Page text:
Climate change worsens storms and waves | Inquirer Technology

Waves grow more intense due to climate change

10:33 AM November 22, 2023

A Colorado State University researcher warned that we are having larger waves and stronger storms due to climate change. Professor of Geophysics and Department Head Richard Aster wrote on ScienceAlert that global warming is intensifying seasonal storms and heating our oceans excessively.

The scientist warns these trends could endanger coastal communities. Moreover, raging, towering waves could thrash coastlines, damaging infrastructure and eroding the land. Worse, they could ruin marine ecosystems and resources, leading to other societal problems. Understanding these trends could help us prepare for these scenarios.

This article will discuss the recent climate change findings regarding ocean waves. Later, I will share some of global warming’s latest impacts.


How does climate change affect waves?

Understanding the impact of climate change on ocean waves - ecological insights.

Richard Aster and his colleagues studied seismic activity to understand why waves have been intensifying in recent decades. Eventually, they discovered climate change is its root cause. 


Aster initially explained the connection between seismic waves and ocean waves. Most know that earthquakes may shake our seas to create tsunamis, but did you know the ocean can also impact seismic activity?

He calls the most energetic method secondary microseism, which occurs when ocean waves interfere with one another. As a result, they create pressure variations on the sea floor and produce seismic waves.

However, climate change likely impacts the second type, called the primary microseism process. Ocean waves produce these signals as they push and pull on the seafloor. 

Aster’s study suggests that 41 of the 42 seismograph sites worldwide showed highly significant and progressive increases in energy over the decades. That means annual ocean wave energy increased from 0.27% to 0.35% since the late 20th century.

The increasing storm intensity and coastal hazards coincide with other climate change impacts. These include the wave-dampening effects of growing and shrinking Antarctic sea ice and the fluctuating effects of El Niño and La Niña.

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As a result, Aster and his colleagues concluded that climate change is strengthening storms and waves. Also, oceans have absorbed roughly 90% of excess heat connected to rising greenhouse gases.

That surplus energy can lead to more devastating waves and more raging storms. Aster and his team also warned coastal communities are at risk. 

The ongoing sea level rise further exacerbates the effects of increasing wave energy. Thus, they emphasized the importance of managing climate change, bolstering coastal infrastructure, and enhancing environmental protection strategies.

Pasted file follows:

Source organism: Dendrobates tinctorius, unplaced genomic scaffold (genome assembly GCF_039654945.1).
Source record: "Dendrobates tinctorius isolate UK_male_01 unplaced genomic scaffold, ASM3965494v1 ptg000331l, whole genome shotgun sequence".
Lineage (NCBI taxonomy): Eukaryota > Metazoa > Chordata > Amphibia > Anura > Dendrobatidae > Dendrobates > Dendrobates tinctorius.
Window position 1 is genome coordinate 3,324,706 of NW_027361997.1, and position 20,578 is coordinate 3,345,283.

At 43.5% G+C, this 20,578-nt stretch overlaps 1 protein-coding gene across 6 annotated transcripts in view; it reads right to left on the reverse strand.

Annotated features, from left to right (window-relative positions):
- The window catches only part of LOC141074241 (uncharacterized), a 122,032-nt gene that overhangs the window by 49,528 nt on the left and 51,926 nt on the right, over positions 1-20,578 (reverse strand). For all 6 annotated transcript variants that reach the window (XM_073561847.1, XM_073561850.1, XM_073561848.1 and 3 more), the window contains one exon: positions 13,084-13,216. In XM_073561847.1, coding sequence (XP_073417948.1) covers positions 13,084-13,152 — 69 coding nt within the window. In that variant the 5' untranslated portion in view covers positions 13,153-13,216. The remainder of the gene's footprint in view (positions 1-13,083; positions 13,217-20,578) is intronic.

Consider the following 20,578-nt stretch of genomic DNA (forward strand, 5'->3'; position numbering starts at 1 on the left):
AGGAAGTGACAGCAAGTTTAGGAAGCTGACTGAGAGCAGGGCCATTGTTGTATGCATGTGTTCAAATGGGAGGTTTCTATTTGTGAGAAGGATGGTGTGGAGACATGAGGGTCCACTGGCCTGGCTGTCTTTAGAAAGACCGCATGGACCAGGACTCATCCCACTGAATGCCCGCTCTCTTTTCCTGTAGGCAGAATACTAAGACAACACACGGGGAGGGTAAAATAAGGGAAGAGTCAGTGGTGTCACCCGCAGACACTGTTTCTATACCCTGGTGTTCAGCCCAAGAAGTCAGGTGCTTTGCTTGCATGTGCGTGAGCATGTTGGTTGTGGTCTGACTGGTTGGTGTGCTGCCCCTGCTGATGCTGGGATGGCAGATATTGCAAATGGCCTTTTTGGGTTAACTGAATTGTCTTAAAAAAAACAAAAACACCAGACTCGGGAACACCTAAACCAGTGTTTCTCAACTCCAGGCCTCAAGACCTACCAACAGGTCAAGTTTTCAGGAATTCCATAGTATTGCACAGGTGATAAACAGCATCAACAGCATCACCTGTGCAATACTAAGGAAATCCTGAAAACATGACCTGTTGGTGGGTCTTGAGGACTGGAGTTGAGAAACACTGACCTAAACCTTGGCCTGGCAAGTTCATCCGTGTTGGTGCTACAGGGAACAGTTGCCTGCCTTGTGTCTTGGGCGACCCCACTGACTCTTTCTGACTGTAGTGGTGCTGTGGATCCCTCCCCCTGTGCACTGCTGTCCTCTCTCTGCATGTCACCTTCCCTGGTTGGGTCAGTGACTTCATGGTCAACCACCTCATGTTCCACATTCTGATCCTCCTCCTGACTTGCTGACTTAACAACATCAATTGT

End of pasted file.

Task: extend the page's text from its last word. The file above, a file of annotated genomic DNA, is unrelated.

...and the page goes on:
What are the other climate change impacts?

Comprehensive overview of climate change impacts - exploring beyond wave dynamics.

Another alarming climate change trend is our record-breaking global temperatures. The European Union’s Climate Change Service (C3S) indicated an uptick of 2.07°C above the pre-industrial average. 

Samantha Burgess, C3S Deputy Head on the X social media platform, said, “This was the first day when global temperature was more than 2°C above 1850 to 1900 levels.” ScienceAlert says the record started on November 17, 2023, Friday and continued to November 18, 2023, Saturday.

As a result, climate experts urged the world to strive harder for the lower limit to avoid more serious climate impacts. Also, Penn State researchers said raising global heat by 2°C above preindustrial levels would expose the following populations to unbearable temperatures:

  • 800 million people in sub-Saharan Africa
  • 2.2 billion Pakistanis and Indians in the Indus River Valley
  • A billion people in eastern China

Most lower-to-middle-income areas may lack access to air conditioning and similar systems. As a result, they are unlikely to manage the extreme heat.

W. Larry Kenney and his colleagues conducted 462 separate experiments to document the combined heat, humidity, and physical exertion levels humans can tolerate before they cannot maintain a stable core temperature. Eurekalert said these limits are lower than previously theorized.

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“As people get warmer, they sweat, and more blood is pumped to their skin so that they can maintain their core temperatures by losing heat to the environment,” Kenney said.

“At certain levels of heat and humidity, these adjustments are no longer sufficient, and body core temperature begins to rise. This is not an immediate threat, but it does require some form of relief.”

“If people do not find a way to cool down within hours, it can lead to heat exhaustion, heat stroke, and strain on the cardiovascular system that can lead to heart attacks in vulnerable people.”


Ocean waves intensify as climate change continues to worsen. As a result, higher waves and stronger storms could batter coastal communities.

These worsening conditions could make sea traversal difficult, hampering travel, trade, and fishing. Soon, these weather conditions could have social and economic consequences.

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Learn more about this ocean wave energy study on its Nature Communications webpage. Check out more digital tips and trends at Inquirer Tech.

TOPICS: Climate change, Environment, interesting topics, Trending
TAGS: Climate change, Environment, interesting topics, Trending

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